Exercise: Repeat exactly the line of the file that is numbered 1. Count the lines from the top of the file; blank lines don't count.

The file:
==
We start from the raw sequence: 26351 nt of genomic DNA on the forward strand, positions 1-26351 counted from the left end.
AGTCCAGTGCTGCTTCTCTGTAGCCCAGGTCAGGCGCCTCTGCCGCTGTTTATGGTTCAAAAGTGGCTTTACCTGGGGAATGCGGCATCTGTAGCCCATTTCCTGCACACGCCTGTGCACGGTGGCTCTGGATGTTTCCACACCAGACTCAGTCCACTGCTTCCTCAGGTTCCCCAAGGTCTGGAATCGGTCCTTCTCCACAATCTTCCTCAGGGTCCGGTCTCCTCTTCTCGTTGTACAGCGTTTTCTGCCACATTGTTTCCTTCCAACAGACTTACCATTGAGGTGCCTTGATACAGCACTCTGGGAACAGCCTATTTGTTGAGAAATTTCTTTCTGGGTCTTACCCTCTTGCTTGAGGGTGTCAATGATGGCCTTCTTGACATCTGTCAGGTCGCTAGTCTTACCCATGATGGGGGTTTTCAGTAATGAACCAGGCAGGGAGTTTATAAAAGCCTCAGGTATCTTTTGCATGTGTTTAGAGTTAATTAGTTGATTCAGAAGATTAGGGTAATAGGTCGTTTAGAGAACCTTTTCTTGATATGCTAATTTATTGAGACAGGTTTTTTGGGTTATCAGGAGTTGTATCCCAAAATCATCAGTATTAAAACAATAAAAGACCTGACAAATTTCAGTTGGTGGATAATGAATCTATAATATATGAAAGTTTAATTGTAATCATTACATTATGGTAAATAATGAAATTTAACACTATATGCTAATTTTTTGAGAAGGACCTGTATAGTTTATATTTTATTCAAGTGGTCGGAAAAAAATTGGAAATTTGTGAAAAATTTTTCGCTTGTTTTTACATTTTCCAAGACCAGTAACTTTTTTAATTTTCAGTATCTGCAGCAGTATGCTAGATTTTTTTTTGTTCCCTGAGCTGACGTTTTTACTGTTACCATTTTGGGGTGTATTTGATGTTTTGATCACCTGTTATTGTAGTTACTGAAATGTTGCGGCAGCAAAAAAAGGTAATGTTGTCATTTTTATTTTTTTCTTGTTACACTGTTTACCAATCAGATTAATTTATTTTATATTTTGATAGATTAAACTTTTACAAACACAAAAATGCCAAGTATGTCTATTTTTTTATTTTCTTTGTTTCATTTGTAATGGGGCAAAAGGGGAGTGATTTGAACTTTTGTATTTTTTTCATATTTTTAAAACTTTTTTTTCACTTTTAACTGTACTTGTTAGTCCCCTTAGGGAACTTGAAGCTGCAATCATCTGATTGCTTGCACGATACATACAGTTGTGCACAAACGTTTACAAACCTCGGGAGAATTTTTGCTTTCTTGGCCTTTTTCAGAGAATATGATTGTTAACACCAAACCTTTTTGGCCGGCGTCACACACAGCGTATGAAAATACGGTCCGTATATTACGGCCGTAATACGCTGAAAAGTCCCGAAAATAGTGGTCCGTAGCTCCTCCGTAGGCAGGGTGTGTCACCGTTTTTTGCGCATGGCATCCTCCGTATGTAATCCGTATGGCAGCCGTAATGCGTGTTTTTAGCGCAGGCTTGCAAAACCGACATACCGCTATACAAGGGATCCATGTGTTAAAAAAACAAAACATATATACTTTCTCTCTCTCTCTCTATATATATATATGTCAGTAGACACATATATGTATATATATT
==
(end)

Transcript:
We start from the raw sequence: 26351 nt of genomic DNA on the forward strand, positions 1-26351 counted from the left end.